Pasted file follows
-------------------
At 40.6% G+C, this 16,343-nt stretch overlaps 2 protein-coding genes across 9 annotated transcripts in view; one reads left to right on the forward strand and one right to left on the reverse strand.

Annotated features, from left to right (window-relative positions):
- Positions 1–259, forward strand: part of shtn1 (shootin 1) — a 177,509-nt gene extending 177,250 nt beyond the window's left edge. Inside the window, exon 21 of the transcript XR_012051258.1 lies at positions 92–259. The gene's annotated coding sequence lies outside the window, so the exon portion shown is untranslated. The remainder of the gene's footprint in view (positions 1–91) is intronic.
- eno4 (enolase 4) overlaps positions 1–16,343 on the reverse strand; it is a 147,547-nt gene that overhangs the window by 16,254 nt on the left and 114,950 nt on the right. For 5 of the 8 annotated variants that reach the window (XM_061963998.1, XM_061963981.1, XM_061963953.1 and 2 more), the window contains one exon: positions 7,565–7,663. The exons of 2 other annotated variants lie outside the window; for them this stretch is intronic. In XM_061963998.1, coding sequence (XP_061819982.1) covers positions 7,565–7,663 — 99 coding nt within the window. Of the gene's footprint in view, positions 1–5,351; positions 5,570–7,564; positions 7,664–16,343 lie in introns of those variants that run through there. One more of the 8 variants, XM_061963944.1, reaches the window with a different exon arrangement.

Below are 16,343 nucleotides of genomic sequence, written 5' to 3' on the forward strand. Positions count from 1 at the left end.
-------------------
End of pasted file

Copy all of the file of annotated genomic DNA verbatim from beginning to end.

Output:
At 40.6% G+C, this 16,343-nt stretch overlaps 2 protein-coding genes across 9 annotated transcripts in view; one reads left to right on the forward strand and one right to left on the reverse strand.

Annotated features, from left to right (window-relative positions):
- Positions 1–259, forward strand: part of shtn1 (shootin 1) — a 177,509-nt gene extending 177,250 nt beyond the window's left edge. Inside the window, exon 21 of the transcript XR_012051258.1 lies at positions 92–259. The gene's annotated coding sequence lies outside the window, so the exon portion shown is untranslated. The remainder of the gene's footprint in view (positions 1–91) is intronic.
- eno4 (enolase 4) overlaps positions 1–16,343 on the reverse strand; it is a 147,547-nt gene that overhangs the window by 16,254 nt on the left and 114,950 nt on the right. For 5 of the 8 annotated variants that reach the window (XM_061963998.1, XM_061963981.1, XM_061963953.1 and 2 more), the window contains one exon: positions 7,565–7,663. The exons of 2 other annotated variants lie outside the window; for them this stretch is intronic. In XM_061963998.1, coding sequence (XP_061819982.1) covers positions 7,565–7,663 — 99 coding nt within the window. Of the gene's footprint in view, positions 1–5,351; positions 5,570–7,564; positions 7,664–16,343 lie in introns of those variants that run through there. One more of the 8 variants, XM_061963944.1, reaches the window with a different exon arrangement.

Below are 16,343 nucleotides of genomic sequence, written 5' to 3' on the forward strand. Positions count from 1 at the left end.